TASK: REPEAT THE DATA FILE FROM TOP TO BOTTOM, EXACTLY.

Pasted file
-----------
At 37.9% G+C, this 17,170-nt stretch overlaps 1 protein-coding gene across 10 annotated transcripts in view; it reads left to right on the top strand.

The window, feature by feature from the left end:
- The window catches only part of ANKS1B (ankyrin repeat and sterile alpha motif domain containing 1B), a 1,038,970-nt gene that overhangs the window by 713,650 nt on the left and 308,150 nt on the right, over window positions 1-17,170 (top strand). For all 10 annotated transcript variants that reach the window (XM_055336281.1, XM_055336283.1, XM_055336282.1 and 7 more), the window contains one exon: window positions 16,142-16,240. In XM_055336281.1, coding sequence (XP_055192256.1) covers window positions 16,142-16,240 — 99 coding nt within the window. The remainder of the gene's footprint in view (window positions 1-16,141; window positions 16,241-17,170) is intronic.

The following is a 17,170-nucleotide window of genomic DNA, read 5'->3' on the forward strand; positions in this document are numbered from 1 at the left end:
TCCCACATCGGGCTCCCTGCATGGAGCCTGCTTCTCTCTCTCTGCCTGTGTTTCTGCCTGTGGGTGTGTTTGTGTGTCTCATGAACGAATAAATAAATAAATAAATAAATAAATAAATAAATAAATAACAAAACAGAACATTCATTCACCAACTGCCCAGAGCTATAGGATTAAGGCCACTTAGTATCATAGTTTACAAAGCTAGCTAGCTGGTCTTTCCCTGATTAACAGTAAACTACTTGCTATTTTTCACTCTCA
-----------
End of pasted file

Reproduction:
At 37.9% G+C, this 17,170-nt stretch overlaps 1 protein-coding gene across 10 annotated transcripts in view; it reads left to right on the top strand.

The window, feature by feature from the left end:
- The window catches only part of ANKS1B (ankyrin repeat and sterile alpha motif domain containing 1B), a 1,038,970-nt gene that overhangs the window by 713,650 nt on the left and 308,150 nt on the right, over window positions 1-17,170 (top strand). For all 10 annotated transcript variants that reach the window (XM_055336281.1, XM_055336283.1, XM_055336282.1 and 7 more), the window contains one exon: window positions 16,142-16,240. In XM_055336281.1, coding sequence (XP_055192256.1) covers window positions 16,142-16,240 — 99 coding nt within the window. The remainder of the gene's footprint in view (window positions 1-16,141; window positions 16,241-17,170) is intronic.

The following is a 17,170-nucleotide window of genomic DNA, read 5'->3' on the forward strand; positions in this document are numbered from 1 at the left end:
TCCCACATCGGGCTCCCTGCATGGAGCCTGCTTCTCTCTCTCTGCCTGTGTTTCTGCCTGTGGGTGTGTTTGTGTGTCTCATGAACGAATAAATAAATAAATAAATAAATAAATAAATAAATAAATAACAAAACAGAACATTCATTCACCAACTGCCCAGAGCTATAGGATTAAGGCCACTTAGTATCATAGTTTACAAAGCTAGCTAGCTGGTCTTTCCCTGATTAACAGTAAACTACTTGCTATTTTTCACTCTCA